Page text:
Mainstream governments are facing difficult times. For the last two years, there has been an avalanche of crises. The COVID-19 pandemic has placed governments worldwide in a precarious position. In the beginning, the dilemma was between saving the economy or the people.
In EU countries like France and Greece a clear choice was made to save the people. Social cohesion came first. At the same time, lockdowns were difficult to support psychologically, especially for the vulnerable. There was a glimmer of hope. Vaccines arrived and were found to be effective. We all assumed that the game was over and that we should resume our normal lives.
Unfortunately, this did not occur. A new crisis erupted almost immediately. For millions of people the highest inflation in decades has made daily life a struggle. The cost of basic goods skyrocketed. In January 2022, I could buy a souvlaki with pita in Athens for 2.5€. In July 2022, the price will have risen to 3.4 €. This is a 36 per cent increase in a Eurozone country like Greece. A few years ago, it would have been considered a black swan scenario, practically improbable.
In the past the Eurozone’s adoption of a single currency aimed, among other things, at containing inflation and protecting purchasing power. Nevertheless, the old nightmare has reappeared two decades later and month on month prices rose especially in energy. This time due to the February Russian invasion of Ukraine.
Moscow, is using natural gas as a weapon to apply pressure on Western democracies. It wants them to stop assistance to the Ukrainians, or at least, stop them imposing economic sanctions against Russia. However, from a systemic standpoint, this undermines and destabilizes western societies and governments. It takes advantage of people’s everyday problems and collapses their purchasing power. Democratic institutions and common logic appear vulnerable in this asymmetric war, as Moscow attempts to undermine them from the bottom up.
Europe, especially Greece, will reach a tipping point in the coming winter, it will determine whether Greek and French democracies are strong enough to resist and survive under such difficult conditions.
High inflation and the energy crisis appear to be creating ideal conditions for populist political parties to grow electorally and even gain power. The right wing Giorgia Meloni, could become Italy’s next Prime Minister. In Sweden, social democrats just lost elections. A few months ago Emmanuel Macron lost his parliamentary majority in France, and according to polls, the Greek conservative prime minister, Kyriakos Mitsotakis, may lose his parliamentary majority in the coming months.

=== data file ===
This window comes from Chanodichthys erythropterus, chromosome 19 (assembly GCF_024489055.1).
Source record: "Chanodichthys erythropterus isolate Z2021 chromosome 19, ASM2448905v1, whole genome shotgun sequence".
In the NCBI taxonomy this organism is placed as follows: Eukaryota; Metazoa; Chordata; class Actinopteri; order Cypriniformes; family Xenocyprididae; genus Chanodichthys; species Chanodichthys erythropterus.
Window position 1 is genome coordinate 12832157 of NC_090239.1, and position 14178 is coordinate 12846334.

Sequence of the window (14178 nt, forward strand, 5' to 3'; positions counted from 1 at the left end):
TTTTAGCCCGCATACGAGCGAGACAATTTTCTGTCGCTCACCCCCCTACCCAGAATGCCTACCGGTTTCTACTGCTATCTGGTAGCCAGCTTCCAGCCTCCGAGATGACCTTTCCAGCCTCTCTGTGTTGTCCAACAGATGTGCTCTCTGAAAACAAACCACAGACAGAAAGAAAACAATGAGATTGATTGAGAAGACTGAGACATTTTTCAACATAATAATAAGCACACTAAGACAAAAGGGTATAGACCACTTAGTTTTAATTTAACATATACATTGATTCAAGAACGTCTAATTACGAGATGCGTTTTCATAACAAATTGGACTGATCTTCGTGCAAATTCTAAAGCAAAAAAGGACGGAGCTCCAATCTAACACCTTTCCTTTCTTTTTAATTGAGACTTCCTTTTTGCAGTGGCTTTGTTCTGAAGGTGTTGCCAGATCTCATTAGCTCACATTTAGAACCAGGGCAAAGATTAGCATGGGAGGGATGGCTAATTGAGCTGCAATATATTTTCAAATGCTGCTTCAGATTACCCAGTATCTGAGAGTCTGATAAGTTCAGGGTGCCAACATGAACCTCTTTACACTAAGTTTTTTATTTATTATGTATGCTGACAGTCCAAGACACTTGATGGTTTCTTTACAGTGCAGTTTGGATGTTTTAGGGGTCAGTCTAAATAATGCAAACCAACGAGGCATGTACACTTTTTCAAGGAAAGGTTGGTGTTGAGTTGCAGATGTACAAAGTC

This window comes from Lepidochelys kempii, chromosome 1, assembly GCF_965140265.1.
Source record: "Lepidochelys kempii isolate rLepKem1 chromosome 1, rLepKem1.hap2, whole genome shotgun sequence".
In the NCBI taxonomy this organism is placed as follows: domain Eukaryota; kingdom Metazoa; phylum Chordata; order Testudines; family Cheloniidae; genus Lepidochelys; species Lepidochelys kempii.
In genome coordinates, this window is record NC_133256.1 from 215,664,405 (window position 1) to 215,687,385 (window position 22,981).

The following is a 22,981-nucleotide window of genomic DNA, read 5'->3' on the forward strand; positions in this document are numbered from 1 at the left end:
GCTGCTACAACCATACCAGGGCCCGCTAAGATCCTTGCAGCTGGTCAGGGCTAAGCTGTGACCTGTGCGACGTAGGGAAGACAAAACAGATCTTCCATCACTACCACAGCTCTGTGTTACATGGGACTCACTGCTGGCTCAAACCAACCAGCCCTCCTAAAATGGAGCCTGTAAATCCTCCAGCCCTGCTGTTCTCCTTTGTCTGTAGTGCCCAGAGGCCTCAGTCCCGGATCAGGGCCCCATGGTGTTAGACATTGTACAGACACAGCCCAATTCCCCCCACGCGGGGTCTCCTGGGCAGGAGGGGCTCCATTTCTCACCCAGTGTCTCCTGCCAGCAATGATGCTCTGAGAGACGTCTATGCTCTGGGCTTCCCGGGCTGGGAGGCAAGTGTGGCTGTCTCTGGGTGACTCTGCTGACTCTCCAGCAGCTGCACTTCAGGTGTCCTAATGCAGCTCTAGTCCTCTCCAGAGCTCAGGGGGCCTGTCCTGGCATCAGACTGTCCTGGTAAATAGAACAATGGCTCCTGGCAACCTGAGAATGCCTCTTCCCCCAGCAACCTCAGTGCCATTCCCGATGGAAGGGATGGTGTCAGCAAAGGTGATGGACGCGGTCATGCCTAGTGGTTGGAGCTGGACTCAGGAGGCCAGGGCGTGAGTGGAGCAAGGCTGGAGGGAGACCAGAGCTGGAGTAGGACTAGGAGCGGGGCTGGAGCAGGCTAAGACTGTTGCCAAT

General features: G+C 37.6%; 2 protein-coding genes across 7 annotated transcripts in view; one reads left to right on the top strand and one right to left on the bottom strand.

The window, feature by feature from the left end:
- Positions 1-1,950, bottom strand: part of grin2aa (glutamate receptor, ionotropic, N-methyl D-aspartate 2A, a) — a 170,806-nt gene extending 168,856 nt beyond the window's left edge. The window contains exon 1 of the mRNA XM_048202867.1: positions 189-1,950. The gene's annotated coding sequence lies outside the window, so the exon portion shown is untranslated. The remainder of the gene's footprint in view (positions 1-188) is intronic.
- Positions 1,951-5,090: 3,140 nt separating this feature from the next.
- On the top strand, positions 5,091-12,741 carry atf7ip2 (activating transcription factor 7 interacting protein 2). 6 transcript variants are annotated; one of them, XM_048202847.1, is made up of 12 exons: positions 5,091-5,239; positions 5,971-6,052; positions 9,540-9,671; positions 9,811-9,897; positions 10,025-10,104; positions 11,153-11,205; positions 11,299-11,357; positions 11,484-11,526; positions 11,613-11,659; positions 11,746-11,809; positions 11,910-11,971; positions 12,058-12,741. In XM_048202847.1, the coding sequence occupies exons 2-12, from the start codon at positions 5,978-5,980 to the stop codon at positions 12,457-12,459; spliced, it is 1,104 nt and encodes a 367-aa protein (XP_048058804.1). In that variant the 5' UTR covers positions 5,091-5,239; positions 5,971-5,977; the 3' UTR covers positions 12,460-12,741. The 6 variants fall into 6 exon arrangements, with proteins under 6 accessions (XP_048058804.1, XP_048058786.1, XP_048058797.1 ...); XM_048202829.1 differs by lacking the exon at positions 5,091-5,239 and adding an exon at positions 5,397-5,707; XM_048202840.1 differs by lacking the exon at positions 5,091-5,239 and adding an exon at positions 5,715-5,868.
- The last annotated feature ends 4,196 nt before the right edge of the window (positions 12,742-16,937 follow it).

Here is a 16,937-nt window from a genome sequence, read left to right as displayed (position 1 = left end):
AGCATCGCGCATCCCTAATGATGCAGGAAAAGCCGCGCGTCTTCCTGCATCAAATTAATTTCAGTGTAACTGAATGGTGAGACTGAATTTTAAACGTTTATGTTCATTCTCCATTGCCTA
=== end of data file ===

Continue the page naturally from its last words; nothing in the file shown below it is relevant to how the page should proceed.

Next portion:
Unlike in France, where coalition governments have a long history, a coalition of conservative parties does not appear to be a viable option in Greece. Any chance of working together appears to be impossible due to the Mediterranean temperament and strong egos. As a result, Macron and Mistotakis are walking on eggshells, at least for the time being. Politics are like quicksand, and everything can change in a split second. This happened before and it is bound to happen again.
Despite this the French-Greek relationship appears stronger than ever. On September 6, France’s Foreign Minister Catherine Colonna met with her Greek colleague Nikos Dendias, to underscore France’s close relationship with Athens. Then Emmanuel Macron received Greek Prime Minister Kyriakos Mitsotakis at the Elysée Palace a few days later.
For now, consistency between Paris and Athens can be viewed as the best option in this complicated period for both the nations’ leaders. Particularly true given the likelihood that this winter will be worse for both France and Greece. The whole of Europe will be frozen according to a propaganda video released by Russia – mainly as Russian gas is cut off. Commodity prices may rise further triggering a chain reaction, and voters in France and Greece could be swayed by populist candidates and their political parties. Political stability in Athens and Paris will be critical in the coming months and should continue until the storm passes.
Dr George Tassiopoulos is a political scientist, with a PhD in Political Science from the University of East Paris. Born in Athens, he has lived in France for the past 20 years and teaches geopolitics in a business school in Paris.